Monday, July 31, 2006

Dixie Square- Symbolic of Disinvestment in the First Suburbia

I recently went to Dixie Square.com to see what is all about. And what I saw was unbelievable, but not surprised, for I live in an inner suburb in Ohio. Dixie Square is a symbolic of the disinvestment of poor, working, and middle class first suburbs that are home to many people of color. I think corporations and institutions deliberately encourage disinvestment in the communities mentioned.

Here are several links to this depressing mall in America. I'm sure that there are many

Wikipedia: Dixie Square Mall

Dixie Square: The Movie

What are your thoughts?

4 comments:

Ann said...

Here in Houston the structure formally known as Gulfgate Shopping City stood for years before it was re-opened as Gulgate Mall.

Here are some links to the progress of the mall redevelopement from demolition in 1997 to the grand-opening in 2005:

chron.com/content/chronicle/.../97/12/03/gulfgate.2-0.html

www.bizjournals.com/houston/stores/199909/13/story2.html

www.bizjournals.com/houston/stories/2002/5/20/newscolumn3.html

The old original mall has been completely demolished and a new "cookie cutter-type" mall has been erected in its place.

Gone is what would have been called the traditional mall anchor stores such as JC Penny's, Joske's (now known as the department chain store Dilliards) and Sears. Even the unique stores such as Weingarten's (a grocery store), Newberry's (a clothing store) and the Winkler Drive-In movie theater are all long gone.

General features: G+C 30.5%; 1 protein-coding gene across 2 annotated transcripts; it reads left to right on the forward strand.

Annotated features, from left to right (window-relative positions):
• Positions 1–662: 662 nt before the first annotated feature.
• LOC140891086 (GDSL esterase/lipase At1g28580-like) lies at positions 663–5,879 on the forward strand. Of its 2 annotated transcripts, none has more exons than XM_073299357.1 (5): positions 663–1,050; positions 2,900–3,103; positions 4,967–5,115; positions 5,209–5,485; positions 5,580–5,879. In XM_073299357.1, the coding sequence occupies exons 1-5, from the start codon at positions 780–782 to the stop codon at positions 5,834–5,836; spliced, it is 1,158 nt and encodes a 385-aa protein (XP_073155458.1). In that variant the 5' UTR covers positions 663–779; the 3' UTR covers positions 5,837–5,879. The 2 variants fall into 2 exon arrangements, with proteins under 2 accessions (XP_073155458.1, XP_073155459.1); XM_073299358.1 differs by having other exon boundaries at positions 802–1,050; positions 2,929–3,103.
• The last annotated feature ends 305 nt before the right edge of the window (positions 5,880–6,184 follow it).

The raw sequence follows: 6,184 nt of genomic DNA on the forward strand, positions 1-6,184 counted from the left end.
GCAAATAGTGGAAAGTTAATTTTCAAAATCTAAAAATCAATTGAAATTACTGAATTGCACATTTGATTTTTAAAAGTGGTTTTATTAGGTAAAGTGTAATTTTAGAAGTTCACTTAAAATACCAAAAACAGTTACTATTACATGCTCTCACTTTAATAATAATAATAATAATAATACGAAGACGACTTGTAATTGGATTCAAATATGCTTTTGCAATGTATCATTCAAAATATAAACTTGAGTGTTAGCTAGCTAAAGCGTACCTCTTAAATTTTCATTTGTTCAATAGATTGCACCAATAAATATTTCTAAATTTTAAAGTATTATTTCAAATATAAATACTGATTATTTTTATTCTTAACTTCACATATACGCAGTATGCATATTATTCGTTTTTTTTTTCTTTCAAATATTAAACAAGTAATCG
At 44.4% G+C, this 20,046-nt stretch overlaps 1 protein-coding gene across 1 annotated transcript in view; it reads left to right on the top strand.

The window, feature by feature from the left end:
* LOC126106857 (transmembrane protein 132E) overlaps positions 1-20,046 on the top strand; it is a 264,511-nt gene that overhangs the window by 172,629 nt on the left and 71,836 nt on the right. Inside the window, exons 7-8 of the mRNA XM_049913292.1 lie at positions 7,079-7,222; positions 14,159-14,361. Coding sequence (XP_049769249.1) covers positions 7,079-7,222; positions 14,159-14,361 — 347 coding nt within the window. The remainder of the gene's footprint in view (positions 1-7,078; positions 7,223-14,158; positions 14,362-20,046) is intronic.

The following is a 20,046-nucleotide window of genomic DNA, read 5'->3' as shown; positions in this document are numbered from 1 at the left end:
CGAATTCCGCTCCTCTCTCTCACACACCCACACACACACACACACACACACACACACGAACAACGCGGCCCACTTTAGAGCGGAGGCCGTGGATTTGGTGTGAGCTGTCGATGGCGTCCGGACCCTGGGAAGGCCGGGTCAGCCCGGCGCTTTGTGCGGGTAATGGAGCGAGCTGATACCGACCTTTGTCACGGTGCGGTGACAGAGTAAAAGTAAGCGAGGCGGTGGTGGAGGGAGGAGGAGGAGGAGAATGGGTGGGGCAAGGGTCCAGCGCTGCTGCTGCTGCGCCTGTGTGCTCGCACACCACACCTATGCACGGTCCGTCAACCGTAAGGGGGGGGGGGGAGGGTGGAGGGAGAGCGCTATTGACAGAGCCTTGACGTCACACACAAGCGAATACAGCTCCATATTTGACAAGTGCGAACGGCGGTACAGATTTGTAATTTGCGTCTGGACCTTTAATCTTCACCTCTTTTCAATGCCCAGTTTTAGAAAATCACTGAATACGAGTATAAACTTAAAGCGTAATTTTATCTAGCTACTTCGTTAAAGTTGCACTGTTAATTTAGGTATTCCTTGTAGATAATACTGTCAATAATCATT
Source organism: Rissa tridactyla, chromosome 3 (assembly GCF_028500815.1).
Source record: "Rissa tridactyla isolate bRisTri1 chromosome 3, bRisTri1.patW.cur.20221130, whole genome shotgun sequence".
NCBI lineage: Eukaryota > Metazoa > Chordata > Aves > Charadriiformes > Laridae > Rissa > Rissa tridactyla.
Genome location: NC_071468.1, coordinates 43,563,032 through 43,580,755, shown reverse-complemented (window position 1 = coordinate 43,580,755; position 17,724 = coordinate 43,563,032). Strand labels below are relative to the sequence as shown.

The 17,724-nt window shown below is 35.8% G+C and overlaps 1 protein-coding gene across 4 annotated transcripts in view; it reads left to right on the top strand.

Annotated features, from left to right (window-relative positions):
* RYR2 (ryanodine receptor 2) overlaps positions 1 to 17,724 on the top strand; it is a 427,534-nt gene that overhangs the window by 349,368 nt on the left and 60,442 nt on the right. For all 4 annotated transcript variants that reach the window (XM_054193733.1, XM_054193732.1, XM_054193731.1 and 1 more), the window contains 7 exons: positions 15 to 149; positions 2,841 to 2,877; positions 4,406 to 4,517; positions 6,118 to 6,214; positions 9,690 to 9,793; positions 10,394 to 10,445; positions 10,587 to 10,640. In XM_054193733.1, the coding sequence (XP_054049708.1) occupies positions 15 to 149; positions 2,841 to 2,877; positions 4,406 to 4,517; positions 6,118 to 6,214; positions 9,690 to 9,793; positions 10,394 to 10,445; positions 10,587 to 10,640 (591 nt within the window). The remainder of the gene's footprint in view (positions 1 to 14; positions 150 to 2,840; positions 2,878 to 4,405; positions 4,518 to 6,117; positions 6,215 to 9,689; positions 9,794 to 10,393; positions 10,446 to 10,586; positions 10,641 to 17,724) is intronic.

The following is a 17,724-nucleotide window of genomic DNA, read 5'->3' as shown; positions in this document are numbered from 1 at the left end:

It is now basically just a "survival set-up" mall, just your basic food (HEB), clothing and hardware stores, banks, and a few restaurants.

All that is left of the original Gulfgate Shopping City is the pedestrian bridge which traverses IH-610, acting as a connection to the mall and what was the theater acoss the freeway, and the revolving neon sign that advertised the mall location. The sign does not revolve anymore probably due to too much of an expense to power it electrically.

But, business is doing great by all accounts.

Just the same, it was a traditional mall in Houston like so many older malls that have now fallen victim to the wrecking ball.

Stephanie B. said...

To Joyce,

Thanks for the links. The mall in my neighborhood in North Dayton is going through the same transformation as Gulfgate Shopping City was in 1997. The new shopping center is called New Towne Center. So far, I haven't heard any stores planning to open there yet. It's two years away from now. I hope to hear from them in the papers, but given their biases against Northwest Dayton, I doubt it. But I still hope for the revitalization in my part of the city. It's a very integrated area, with diverse socio/econmomic classes, races, ethnicities, and religions. It's an economic goldmine and it's a darn shame that corporations and business have written us off the way they've done. More on this later.

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